'I Was Intending To Stay Here': 305 West Dallas Families Unsure Of Their Housing Future
What happens when 300 families lose their housing all at once? That’s playing out in West Dallas, a longtime black and Latino neighborhood that’s rapidly gentrifying.
The City Council passed new housing standards in September. One landlord is now closing his rental home business because hundreds of his homes aren’t up to code.
The tenants in the middle say they’re not that worried about who’s to blame. What really troubles them is finding a new place to live — when they’re used to paying as little as a few hundred dollars a month in rent.
Half A Century In One House
A lot of West Dallas residents have always called this neighborhood home. Willie Pace has lived here for 50 years. Not just West Dallas — she’s lived in the same rental house for half a century.
“I’m 85 years old, and I was intending to stay here," she says.
She pays $300 a month for a two-bedroom house she shares with her grandson. It’s owned by the company HMK Ltd — and it’s one of 305 properties slated for closure as soon as Nov. 7. The house is old and some of the paint’s cracked, but Pace is OK with that.
“I’m satisfied here. They just don’t have no place to stay for people now in Dallas," she says. "They’re building all these apartments but they’re too high for us to stay in.”
Which is the crux of the problem with closing hundreds of inexpensive rental homes all at once. There’s no place for those tenants to go. Meanwhile, high-end apartment complexes are popping up all over West Dallas.
Nowhere To Go?
Bill Hall is CEO of Dallas Area Habitat For Humanity. He says a single-family home that’s up to code for $400 or $500 a month doesn’t exist in Dallas.
“That kind of housing doesn’t exist anywhere and that’s what we need to realize," he says. "It doesn’t exist for a reason. There’s a lot of people who don’t make enough money to financially afford a place to live. The other issue making sure it’s up to a standard.”
The Dallas City Council just passed amendments to Chapter 27 of the city code, strengthening housing standards. Hall thinks at least 25,000 rental homes don’t meet that standard. Starting in January, the city plans to inspect every rental property in Dallas.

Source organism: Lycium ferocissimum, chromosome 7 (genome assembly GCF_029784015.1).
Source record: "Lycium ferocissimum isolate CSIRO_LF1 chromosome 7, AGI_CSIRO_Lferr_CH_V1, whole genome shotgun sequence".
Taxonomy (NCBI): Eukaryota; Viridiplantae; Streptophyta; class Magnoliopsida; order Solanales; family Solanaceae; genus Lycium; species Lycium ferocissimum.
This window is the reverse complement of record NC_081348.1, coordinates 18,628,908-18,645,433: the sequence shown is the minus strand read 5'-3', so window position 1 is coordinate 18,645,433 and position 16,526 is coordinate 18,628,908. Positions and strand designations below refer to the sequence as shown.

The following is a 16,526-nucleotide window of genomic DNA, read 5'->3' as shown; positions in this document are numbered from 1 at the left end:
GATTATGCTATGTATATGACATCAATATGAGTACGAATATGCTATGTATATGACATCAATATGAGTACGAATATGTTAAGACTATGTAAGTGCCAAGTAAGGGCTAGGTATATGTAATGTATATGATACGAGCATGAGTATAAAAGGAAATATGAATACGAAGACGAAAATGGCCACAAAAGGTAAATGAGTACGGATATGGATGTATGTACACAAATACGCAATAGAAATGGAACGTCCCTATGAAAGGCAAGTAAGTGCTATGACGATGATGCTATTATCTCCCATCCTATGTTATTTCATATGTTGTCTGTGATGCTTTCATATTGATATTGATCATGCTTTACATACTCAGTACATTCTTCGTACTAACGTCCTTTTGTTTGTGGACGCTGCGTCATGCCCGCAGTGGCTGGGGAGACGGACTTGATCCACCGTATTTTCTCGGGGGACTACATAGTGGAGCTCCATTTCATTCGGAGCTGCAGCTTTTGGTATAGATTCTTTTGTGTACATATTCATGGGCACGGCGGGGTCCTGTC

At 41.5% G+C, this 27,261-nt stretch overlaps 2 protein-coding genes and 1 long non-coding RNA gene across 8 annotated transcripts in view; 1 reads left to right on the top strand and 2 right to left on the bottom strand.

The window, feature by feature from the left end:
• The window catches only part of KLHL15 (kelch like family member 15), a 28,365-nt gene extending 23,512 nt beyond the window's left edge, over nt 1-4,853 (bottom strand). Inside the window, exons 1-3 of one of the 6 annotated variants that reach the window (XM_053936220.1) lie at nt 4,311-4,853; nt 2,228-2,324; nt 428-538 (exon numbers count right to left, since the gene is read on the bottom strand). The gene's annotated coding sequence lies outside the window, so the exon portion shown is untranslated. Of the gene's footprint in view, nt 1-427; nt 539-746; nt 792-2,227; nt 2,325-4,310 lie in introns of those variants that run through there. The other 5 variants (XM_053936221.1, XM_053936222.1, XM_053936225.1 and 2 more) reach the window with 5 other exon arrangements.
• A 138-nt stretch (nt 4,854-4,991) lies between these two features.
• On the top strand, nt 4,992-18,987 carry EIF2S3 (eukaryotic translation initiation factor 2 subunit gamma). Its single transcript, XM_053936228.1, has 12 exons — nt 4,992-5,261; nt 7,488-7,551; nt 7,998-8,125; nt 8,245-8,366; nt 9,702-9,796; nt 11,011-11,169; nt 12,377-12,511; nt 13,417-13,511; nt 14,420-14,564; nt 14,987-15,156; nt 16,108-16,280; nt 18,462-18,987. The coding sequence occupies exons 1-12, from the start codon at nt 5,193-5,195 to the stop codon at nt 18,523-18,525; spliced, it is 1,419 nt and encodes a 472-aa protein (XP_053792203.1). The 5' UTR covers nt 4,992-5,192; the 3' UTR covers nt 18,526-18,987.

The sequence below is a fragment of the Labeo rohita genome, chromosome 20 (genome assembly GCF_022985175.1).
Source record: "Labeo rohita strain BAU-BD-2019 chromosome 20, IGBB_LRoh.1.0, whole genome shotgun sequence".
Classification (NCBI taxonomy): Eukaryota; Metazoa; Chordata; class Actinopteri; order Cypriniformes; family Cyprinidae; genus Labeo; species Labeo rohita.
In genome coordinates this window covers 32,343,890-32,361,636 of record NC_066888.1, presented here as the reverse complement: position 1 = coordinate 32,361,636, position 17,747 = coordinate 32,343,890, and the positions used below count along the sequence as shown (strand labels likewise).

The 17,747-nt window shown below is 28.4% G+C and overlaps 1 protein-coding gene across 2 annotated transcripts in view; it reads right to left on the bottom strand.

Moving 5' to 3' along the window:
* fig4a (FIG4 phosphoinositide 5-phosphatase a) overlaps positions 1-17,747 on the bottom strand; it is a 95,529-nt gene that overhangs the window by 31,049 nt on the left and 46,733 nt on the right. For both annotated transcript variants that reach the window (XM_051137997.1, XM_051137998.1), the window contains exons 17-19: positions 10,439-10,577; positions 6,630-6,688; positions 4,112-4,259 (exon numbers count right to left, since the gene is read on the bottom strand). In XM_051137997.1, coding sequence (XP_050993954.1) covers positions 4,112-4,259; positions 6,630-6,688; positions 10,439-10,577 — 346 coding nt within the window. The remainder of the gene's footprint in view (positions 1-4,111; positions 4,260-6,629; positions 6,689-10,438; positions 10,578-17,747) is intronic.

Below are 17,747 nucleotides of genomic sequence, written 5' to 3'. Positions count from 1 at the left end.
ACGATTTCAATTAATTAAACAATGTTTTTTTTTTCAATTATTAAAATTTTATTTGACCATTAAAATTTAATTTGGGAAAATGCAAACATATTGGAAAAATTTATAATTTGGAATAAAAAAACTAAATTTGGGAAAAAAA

“As a society we need to make sure families are living in conditions that allow them to be successful as they move forward, and they need to be safe," he says. "The problem is, there’s been 40 years of poor housing policy that’s allowed units to be out there that don’t even come close to Chapter 27 and many apartment owners are probably going to say, I can’t economically fix this up and make it work.”
That’s what happened with HMK Ltd, which owns these homes — mostly between Commerce Street west of downtown and the Trinity River.
We had an interview set up with co-owner Khraish Khraish at his office off Singleton Boulevard. He didn’t keep the appointment and didn’t respond to requests to reschedule.
Habitat’s Bill Hall says fixing up those 300 HMK houses could cost as much as $5 million, which would lead to much steeper rents.
“What would happen is the $500 rental would become $900 or $1,200 a month which would then, those families would have to move anyway.”
School Year Extension
The City of Dallas is trying to come up with both a short-term and long-term fix to the problem. Mayor pro-tem Monica Alonzo who represents West Dallas says step one is giving the families losing their rental homes a little more time.
“Obviously there’s a timeframe that we need to give, so minimum, requested, required, asked, was to the end of the school year 2016-2017.”
Alonzo says the City has proposed this compromise but didn’t say whether HMK will have a “grace period” from code enforcement fines as part of the deal.
“There is a document that is being put together by both parties that they both have to sign, both have to agree so they can present it to the judge, she says. "That has not been done, that’s where they are.”
While the city and HMK hash out the details, longtime renter Willie Pace says, she can’t imagine finding a new place to live at age 85.
“Don’t nobody have no plan. Three hundred people, they don’t have no plans.”
No plans, and nowhere to go — as soon as Nov. 7.